Politecnico di Torino - Corso Duca degli Abruzzi, 24 - 10129 Torino, ITALY

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deployable structuresflexible materialhapticsrelative slidingshape-adaptable surfacesSoft roboticsstents


A morphable sheet structure which can be flexed, bended and twisted, whose shape can be modified, providing a sheet structure with adaptable or programmable shape. This sheet structure can be used for many applications, for example implantable stents, deployable constructions such as antennas, solar panels or sails, adaptive skins for organic architecture, soft robots or haptics.

Technical features

Many technologies, established or emerging, rely on soft and highly deformable structures, more particularly thin sheets, barriers or interfaces, with adaptable and programmable shape. These include deployable structures used in medicine (stents) or space (antennas, solar arrays or sails, etc), which possess ultra-low weight, compact stowage, and which can be remotely assembled into a precise shape. As a matter of fact, the design of devices and structures with adaptable shape is greatly simplified if the shape-morphing principle is embodied in the material that defines the thin sheet. By drawing inspiration from the micro-architecture of the euglenoid pellicle, we propose a new principle to achieve shape-adaptable and programmable thin shells. Specifically, the material architecture we propose consists of a plurality of flexible rod elements closely arranged parallel to each other and free of undergoing relative sliding at their junctions.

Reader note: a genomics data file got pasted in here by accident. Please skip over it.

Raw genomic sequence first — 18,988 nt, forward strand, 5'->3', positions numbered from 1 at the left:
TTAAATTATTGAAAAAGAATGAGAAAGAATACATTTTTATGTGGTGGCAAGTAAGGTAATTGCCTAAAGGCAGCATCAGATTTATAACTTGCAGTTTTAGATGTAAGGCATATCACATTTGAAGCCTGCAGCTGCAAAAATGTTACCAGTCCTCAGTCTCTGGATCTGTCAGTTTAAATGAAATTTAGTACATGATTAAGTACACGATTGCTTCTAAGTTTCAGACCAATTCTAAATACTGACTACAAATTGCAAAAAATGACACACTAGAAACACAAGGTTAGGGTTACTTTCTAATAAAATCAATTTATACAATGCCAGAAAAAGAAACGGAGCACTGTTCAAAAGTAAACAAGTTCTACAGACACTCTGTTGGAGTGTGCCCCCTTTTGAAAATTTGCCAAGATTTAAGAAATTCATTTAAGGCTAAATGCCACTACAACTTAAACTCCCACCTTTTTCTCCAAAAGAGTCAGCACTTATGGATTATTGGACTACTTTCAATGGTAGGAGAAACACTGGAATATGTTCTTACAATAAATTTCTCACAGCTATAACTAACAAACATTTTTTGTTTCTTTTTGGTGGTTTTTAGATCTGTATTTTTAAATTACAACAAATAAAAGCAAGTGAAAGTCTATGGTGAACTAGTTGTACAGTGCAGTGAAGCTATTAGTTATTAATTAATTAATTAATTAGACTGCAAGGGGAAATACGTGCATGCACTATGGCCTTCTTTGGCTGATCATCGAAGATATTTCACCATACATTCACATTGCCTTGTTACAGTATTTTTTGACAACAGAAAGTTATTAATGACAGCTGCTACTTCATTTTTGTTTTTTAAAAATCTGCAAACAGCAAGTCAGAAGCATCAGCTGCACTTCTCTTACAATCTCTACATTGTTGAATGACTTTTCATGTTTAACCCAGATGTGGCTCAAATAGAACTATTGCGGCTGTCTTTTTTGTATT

TRL Level: 4 (Technology Validated in Lab)

Possible Applications

  • Deployable structures used in medicine (stents);
  • Soft robotics;
  • Space (antennas, solar arrays or sails, etc), which possess ultra-low weight, compact stowage;
  • adaptive skins for organic architecture and design;


  • Continuous and unlimited actuation by relative sliding of adjacent rod elements;
  • No tight limits on the magnitude of shape changes or on the achievable shapes;
  • Simple design compatible with common additive manufacturing (3D printing);
  • Possibility of using rod elements with variable degree of porosity;